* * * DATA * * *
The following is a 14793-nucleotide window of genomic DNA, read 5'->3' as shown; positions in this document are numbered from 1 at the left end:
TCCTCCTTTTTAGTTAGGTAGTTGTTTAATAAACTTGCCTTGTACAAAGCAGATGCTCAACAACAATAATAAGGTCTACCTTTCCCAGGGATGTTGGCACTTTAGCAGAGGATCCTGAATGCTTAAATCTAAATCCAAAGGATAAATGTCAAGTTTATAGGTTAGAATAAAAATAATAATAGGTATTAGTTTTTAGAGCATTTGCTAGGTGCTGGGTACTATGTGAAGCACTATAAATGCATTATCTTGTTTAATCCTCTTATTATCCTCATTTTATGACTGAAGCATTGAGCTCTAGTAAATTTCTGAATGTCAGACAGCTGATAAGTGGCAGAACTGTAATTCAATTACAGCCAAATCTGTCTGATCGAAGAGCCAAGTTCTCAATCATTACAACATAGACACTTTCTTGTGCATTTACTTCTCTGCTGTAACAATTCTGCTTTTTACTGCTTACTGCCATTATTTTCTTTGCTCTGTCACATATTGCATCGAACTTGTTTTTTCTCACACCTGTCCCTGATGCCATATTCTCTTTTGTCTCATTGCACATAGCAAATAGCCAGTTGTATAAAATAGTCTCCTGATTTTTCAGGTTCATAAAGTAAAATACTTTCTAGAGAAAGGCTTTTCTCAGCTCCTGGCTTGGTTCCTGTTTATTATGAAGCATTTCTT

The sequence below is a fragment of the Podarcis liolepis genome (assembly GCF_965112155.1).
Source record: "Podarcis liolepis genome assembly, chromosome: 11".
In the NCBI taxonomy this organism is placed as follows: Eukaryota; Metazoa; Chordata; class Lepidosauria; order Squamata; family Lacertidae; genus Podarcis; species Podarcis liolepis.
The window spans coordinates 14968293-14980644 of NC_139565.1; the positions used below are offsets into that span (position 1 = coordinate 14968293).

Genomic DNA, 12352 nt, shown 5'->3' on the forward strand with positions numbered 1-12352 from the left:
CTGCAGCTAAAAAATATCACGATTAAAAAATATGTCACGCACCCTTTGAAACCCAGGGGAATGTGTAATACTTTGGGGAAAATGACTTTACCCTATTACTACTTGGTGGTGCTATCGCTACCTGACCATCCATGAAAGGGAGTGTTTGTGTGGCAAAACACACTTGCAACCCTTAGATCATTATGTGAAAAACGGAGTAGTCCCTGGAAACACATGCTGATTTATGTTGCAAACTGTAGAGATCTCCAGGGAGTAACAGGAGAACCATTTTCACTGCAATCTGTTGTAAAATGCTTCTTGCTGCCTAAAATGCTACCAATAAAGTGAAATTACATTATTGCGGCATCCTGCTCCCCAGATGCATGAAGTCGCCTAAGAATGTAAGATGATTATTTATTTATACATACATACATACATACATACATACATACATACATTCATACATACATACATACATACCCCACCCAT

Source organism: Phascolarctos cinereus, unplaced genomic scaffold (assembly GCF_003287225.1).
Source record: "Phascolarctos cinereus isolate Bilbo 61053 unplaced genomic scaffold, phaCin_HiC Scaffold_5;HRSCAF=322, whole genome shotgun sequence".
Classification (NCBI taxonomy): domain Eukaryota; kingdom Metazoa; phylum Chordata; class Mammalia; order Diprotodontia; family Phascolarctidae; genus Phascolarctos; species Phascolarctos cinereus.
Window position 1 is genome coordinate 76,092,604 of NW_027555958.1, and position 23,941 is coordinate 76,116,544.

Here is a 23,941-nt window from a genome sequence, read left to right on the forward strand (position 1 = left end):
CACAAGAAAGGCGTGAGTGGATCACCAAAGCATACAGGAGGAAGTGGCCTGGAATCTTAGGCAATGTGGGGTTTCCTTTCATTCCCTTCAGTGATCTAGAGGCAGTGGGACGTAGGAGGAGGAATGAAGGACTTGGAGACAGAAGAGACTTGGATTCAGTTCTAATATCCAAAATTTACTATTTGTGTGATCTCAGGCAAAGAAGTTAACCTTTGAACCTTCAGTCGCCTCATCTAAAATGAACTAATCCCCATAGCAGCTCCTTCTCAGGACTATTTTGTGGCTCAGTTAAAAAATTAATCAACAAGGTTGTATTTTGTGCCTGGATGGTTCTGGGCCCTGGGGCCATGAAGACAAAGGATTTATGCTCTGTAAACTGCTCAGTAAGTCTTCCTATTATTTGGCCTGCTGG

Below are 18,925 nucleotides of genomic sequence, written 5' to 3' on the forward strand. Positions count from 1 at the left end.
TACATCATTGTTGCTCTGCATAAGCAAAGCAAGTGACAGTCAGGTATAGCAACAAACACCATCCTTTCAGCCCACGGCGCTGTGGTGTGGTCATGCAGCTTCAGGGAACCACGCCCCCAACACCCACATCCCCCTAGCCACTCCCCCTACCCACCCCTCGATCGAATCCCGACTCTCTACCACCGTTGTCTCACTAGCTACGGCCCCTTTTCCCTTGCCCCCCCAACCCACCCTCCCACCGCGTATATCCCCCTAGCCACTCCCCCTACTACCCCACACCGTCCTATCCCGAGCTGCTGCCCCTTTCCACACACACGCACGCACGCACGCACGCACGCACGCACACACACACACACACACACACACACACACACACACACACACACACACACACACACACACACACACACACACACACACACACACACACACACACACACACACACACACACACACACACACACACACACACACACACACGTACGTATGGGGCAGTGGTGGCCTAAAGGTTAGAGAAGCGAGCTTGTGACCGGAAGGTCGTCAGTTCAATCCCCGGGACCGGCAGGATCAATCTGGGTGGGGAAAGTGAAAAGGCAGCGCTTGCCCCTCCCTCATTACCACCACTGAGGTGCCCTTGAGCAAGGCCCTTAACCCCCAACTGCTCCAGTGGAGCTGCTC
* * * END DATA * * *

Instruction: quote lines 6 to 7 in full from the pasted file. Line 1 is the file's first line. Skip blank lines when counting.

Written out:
The window spans coordinates 14968293-14980644 of NC_139565.1; the positions used below are offsets into that span (position 1 = coordinate 14968293).

Genomic DNA, 12352 nt, shown 5'->3' on the forward strand with positions numbered 1-12352 from the left: